The service in Hartland was based around reflections on the cross, it being Friday. That terrible tree is a place of suffering as well as hope, something I reflected upon all day. The suffering of Jesus comes out of the love of God for his creation. The beautiful handiwork of the Trinity has become distorted by the actions of humanity. The whole of the cosmos suffers because of this. It is pain which is taken into the heart of the Godhead and draws forth a love response.

On the trail, Trevor and Dawn stopped and began to look at something apparently lying at their feet. As we all moved closer we saw that they were looking at a chipmunk in the middle of the path. He was hardly moving. There was nothing obviously wrong with him, but he was clearly either very sick or desperately injured. There before me was an example of damaged creation. This small dying animal reminded me that every living thing groans in anticipation of the revelation of the children of God. It is then that they will be freed from the shackles of death and decay, just as humanity will be.

When we contemplate death, we are looking at our greatest enemy. We were not made for it, which is why we struggle so hard against it. Within all of us there is an echo of a life for which we were intended. A life without the limitations we face and resist. It is this hint of difference which makes us struggle to find meaning in the apparent chaos we so often find engulfing us.

This meaning is found in Christ. It is as if we are looking at the world through a kaleidoscope at a confused pattern, then Jesus turns the bottom and begins to make sense of it. He may only twist it slowly, but eventually we begin to see a thing of beauty emerge, despite the trials and tribulations which are part of the whole. These thoughts ran through my head as we walked along. I am not sure that I have a great deal of clarity around them, but sometimes all we can do is wrestle.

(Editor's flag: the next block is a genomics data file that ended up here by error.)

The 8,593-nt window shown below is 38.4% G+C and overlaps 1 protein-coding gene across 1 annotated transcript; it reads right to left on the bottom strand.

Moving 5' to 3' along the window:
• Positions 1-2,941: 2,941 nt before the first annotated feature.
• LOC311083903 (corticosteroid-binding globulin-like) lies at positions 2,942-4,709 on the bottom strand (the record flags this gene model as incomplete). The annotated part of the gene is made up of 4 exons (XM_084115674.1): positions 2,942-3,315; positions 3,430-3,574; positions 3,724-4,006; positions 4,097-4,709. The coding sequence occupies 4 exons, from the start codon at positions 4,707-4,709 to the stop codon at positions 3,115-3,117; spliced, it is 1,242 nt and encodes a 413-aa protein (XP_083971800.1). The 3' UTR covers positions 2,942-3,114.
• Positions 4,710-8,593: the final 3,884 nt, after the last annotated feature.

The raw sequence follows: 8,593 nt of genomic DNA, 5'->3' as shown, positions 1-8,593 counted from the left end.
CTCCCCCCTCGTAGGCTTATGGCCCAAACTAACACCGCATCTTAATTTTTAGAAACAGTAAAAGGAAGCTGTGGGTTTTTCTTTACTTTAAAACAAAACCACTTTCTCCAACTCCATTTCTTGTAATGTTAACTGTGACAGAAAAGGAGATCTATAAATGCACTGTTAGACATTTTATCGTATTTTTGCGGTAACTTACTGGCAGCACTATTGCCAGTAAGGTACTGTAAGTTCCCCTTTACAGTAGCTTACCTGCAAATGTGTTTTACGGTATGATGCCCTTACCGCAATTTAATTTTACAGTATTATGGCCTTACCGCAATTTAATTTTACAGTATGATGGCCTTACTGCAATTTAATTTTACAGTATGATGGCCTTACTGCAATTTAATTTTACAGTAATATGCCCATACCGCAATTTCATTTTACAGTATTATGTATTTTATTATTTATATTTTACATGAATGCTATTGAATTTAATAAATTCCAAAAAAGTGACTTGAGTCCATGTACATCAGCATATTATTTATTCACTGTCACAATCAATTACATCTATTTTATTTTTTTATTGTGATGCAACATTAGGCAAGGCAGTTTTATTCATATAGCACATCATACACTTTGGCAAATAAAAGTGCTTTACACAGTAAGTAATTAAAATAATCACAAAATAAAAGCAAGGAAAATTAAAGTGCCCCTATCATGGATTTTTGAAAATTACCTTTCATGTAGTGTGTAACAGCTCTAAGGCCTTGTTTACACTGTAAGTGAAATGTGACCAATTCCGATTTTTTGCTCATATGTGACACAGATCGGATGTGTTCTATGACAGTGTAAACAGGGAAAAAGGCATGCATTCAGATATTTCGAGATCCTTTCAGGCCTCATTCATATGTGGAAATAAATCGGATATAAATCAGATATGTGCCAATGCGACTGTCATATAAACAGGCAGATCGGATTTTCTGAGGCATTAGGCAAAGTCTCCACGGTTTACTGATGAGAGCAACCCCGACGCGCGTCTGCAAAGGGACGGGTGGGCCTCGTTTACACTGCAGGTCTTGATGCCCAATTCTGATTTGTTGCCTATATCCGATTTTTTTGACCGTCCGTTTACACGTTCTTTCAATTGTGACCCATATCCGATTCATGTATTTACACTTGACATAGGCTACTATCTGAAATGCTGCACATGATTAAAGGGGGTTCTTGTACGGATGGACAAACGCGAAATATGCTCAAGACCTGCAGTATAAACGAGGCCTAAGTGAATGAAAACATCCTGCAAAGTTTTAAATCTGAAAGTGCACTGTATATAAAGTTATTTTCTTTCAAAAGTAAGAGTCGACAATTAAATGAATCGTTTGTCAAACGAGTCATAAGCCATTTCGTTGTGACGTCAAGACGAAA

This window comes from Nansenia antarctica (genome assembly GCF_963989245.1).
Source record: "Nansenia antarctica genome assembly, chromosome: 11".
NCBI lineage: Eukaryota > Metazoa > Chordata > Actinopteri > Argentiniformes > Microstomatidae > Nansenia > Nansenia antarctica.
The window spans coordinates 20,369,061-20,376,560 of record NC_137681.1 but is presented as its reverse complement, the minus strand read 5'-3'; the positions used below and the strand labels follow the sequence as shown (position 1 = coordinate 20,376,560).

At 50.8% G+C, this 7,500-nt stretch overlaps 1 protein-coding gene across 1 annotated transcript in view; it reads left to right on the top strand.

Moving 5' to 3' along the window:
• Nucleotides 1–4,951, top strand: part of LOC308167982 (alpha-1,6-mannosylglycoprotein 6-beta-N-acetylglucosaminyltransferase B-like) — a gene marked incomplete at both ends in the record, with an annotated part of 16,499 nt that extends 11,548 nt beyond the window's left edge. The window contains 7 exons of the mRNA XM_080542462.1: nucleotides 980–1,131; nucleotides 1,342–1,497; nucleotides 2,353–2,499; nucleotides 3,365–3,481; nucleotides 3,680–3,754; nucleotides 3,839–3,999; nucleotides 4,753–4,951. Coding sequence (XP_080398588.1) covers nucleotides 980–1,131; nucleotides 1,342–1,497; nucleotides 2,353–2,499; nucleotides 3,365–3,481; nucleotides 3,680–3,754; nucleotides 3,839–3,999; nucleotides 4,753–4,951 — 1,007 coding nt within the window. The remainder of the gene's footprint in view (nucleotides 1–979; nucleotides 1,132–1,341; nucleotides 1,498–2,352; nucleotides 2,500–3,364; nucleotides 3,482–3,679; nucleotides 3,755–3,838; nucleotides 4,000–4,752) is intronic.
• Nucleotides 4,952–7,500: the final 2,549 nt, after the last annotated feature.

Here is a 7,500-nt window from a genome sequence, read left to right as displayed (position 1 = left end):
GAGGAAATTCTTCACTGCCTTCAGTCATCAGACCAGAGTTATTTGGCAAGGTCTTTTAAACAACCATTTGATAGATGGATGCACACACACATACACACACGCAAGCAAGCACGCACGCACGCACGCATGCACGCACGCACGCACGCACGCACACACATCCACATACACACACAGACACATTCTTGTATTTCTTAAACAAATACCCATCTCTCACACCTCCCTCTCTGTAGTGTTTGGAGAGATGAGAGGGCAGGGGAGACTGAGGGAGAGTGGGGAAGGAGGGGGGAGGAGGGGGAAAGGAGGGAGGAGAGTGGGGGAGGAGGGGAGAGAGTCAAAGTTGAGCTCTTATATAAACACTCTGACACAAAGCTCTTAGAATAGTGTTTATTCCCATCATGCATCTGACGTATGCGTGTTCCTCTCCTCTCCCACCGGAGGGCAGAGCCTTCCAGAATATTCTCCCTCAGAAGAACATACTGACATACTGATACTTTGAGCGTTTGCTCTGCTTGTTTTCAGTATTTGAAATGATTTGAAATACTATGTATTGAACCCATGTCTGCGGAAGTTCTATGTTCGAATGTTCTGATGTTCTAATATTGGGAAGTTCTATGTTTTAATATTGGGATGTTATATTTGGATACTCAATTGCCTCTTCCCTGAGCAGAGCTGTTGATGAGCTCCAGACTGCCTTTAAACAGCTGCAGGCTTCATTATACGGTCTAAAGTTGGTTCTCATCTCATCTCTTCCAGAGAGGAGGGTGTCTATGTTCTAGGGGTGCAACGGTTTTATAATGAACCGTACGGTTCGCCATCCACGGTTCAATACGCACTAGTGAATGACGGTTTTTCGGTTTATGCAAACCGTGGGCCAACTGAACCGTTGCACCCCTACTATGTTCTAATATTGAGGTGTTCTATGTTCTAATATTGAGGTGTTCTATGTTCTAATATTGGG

This evening in Florenceville-Bristol, Trevor and I had the privilege to visit the McCain Global Data Centre. It never ceases to amaze me that such a worldwide brand can be centred in such a small town in New Brunswick. Apparently, there are 20,000 people working for the company across the world, covering 60 or more countries.

Our day ended with a meal and Evening Prayer at the Church of the Good Shepherd. We finished as we began.


Day 2

In theory today was the longest walk day, 22kms from Woodstock to Hartland, but what a beautiful walk. We followed the St. John River along a disused rail bed. Early this morning we saw two bald eagles swooping over the water. Then there was a female osprey protecting her nest. Later a woodpecker pounded away on a tree. All along the route there was evidence of beavers being highly industrious and finally a beautiful male gold finch flew in front of us and perched in a tree. It was, as many who walked with us noted, a privilege to be out in the beauty of God’s creation.

N. T. Wright, the leading Bible scholar and theologian, tells us that there are three essential aspects of the character of God revealed to us in scripture: beauty, peace and justice. Today as we travelled along it was hard to understand how people who are surrounded by such glorious vistas cannot see the hand of a creator lying behind it.